Vascular Malformations

According to the Mullicken and Glowacki Classification, vascular malformations can be subdivided into: a) fast-flow forms, that comprise arteriove-nous malformations and arterioportal fistulas, b) slow-flow forms, that comprise portosystemic shunts and venous as well as lymphatic malformations, and c) combined forms [38]. The vast majority of vascular pseudolesions are due to fast-flow form malformations.

Arteriovenous Malformations (AVMs)

AVMs are congenital abnormalities in the formation of blood vessels that shunt blood through direct arteriovenous connections, without neoplastic tissue between these anomalous vessels. Clinically, these congenital abnormalities can be observed in neonates with congestive heart failure, hepatomegaly, portal hypertension, and anemia, or in late childhood and in adults in the clinical setting of hereditary haemorrhagic teleangiectasia associated with congestive heart failure, hepatic is-

Large Fibrotic Left Liver Lobe Mass

Fig. 25a-d. Arterioportal shunts. HCC after liver biopsy. On the pre-contrast CT scan (a) a hypodense, round, well-defined nodule (arrowhead can be seen. In the arterial phase after contrast medium administration, a markedly hyperdense, triangular area (arrow) is visible near the nodule (b). In the portal venous phase (c) the area again appears isodense due to wash-out of contrast medium from this area and enhancement of the surrounding liver. Catheter angiography (d) confirms the presence of APS (arrow)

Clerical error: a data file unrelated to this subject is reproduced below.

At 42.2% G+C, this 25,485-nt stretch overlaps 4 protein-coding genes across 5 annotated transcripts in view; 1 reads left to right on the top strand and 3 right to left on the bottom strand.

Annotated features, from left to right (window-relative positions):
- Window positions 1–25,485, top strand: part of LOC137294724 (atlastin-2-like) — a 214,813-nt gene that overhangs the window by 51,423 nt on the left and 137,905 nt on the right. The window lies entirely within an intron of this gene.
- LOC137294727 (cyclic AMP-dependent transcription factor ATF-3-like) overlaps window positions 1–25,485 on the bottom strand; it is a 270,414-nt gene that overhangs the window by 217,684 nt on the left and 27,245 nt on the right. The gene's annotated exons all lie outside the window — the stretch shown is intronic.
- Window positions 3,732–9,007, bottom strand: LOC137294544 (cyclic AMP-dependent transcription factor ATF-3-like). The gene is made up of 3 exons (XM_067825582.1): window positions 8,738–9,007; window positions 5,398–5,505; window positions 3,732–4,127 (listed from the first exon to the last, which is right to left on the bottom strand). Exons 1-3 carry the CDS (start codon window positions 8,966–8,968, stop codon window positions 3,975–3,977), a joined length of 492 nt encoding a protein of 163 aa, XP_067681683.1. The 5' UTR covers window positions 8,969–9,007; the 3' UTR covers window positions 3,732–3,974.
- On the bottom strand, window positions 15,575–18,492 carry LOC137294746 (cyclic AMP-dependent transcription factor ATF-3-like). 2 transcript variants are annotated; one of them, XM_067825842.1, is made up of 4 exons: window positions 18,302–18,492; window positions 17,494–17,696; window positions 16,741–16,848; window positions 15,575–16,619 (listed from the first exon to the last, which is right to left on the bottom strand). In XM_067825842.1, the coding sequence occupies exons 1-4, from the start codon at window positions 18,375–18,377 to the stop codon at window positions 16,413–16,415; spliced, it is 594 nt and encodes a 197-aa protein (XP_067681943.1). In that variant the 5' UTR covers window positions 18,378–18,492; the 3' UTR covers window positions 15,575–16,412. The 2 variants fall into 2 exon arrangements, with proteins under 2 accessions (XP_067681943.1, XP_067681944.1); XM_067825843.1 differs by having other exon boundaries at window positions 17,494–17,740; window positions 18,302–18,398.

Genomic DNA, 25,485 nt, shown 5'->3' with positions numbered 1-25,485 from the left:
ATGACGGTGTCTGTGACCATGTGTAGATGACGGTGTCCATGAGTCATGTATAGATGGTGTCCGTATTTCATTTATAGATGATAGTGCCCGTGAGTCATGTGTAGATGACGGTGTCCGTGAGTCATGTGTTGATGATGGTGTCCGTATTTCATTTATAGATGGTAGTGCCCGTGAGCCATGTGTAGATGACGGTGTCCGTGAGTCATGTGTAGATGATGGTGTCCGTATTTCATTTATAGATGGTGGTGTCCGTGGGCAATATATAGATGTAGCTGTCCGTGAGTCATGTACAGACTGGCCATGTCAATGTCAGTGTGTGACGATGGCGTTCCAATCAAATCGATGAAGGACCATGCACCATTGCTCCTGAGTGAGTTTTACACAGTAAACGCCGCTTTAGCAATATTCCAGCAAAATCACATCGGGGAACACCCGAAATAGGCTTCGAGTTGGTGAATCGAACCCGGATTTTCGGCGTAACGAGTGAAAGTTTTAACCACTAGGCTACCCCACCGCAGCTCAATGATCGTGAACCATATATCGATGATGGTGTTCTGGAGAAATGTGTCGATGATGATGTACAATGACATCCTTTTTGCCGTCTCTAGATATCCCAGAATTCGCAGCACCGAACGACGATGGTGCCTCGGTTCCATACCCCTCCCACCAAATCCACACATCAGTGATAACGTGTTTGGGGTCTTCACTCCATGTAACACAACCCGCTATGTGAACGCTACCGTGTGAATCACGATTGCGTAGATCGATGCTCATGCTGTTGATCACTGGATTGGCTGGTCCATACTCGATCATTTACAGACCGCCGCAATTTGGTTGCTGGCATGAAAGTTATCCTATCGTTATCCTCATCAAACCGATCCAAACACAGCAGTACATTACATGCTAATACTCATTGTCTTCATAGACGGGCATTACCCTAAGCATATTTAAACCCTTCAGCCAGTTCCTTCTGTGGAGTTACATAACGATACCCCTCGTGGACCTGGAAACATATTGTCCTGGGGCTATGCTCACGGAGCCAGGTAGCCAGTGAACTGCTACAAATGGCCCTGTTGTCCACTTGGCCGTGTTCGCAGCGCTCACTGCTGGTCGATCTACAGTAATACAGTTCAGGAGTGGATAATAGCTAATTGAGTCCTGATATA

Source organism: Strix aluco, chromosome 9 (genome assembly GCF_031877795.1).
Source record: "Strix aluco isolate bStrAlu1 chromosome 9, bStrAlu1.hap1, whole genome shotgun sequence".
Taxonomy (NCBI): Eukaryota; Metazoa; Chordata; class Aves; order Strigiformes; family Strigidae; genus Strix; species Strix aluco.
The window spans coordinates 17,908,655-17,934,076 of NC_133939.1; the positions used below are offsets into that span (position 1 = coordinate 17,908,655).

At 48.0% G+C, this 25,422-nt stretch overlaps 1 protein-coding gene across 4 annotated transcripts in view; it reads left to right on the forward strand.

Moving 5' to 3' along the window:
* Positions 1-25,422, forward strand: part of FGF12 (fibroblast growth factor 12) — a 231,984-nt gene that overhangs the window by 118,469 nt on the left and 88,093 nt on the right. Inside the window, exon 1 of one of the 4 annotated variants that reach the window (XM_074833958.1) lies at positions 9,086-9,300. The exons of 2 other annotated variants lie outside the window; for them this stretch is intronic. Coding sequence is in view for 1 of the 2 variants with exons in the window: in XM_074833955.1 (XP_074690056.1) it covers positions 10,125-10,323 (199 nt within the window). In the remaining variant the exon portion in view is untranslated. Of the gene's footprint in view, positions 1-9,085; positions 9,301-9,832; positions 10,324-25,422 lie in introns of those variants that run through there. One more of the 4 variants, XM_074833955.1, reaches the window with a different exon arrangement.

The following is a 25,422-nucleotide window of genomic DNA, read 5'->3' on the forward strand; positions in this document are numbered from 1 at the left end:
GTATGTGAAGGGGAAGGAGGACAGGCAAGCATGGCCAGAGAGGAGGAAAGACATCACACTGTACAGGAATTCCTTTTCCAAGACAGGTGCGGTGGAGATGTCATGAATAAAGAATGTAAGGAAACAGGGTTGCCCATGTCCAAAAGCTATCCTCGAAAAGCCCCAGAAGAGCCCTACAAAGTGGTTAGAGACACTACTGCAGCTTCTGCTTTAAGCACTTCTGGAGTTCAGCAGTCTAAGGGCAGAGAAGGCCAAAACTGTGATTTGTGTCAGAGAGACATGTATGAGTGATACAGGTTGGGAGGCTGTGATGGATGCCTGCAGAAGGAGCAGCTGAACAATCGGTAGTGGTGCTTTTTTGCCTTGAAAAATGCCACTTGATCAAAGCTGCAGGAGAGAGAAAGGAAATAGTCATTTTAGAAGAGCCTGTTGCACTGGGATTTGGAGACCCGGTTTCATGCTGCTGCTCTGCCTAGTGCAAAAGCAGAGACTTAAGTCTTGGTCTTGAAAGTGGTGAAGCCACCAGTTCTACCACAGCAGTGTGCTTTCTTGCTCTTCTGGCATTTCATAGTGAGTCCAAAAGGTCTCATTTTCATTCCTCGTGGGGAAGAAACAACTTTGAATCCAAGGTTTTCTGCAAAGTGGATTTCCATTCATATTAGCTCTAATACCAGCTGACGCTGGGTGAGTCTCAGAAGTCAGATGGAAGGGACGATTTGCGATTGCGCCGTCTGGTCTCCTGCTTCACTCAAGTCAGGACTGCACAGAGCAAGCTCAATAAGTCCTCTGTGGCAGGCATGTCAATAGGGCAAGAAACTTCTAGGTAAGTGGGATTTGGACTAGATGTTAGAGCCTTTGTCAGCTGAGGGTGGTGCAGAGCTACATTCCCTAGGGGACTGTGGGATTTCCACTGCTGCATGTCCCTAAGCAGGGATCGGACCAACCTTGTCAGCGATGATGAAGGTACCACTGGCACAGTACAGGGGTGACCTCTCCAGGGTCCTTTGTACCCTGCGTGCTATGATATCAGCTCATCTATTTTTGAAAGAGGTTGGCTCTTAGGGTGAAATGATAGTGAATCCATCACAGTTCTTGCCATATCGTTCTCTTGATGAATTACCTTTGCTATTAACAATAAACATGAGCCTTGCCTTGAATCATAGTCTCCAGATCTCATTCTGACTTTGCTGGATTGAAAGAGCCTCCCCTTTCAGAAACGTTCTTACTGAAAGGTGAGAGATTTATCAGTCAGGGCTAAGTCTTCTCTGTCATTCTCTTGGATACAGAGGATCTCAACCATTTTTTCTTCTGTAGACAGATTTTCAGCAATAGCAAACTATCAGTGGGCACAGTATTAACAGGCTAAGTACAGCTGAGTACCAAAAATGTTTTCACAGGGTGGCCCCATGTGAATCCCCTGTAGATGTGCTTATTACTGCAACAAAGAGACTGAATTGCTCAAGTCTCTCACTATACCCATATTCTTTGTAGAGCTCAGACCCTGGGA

Fig. 25a-d. Arterioportal shunts. HCC after liver biopsy. On the pre-contrast CT scan (a) a hypodense, round, well-defined nodule (arrowhead can be seen. In the arterial phase after contrast medium administration, a markedly hyperdense, triangular area (arrow) is visible near the nodule (b). In the portal venous phase (c) the area again appears isodense due to wash-out of contrast medium from this area and enhancement of the surrounding liver. Catheter angiography (d) confirms the presence of APS (arrow)

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Your heart pumps blood throughout your body using a network of tubing called arteries and capillaries which return the blood back to your heart via your veins. Blood pressure is the force of the blood pushing against the walls of your arteries as your heart beats.Learn more...

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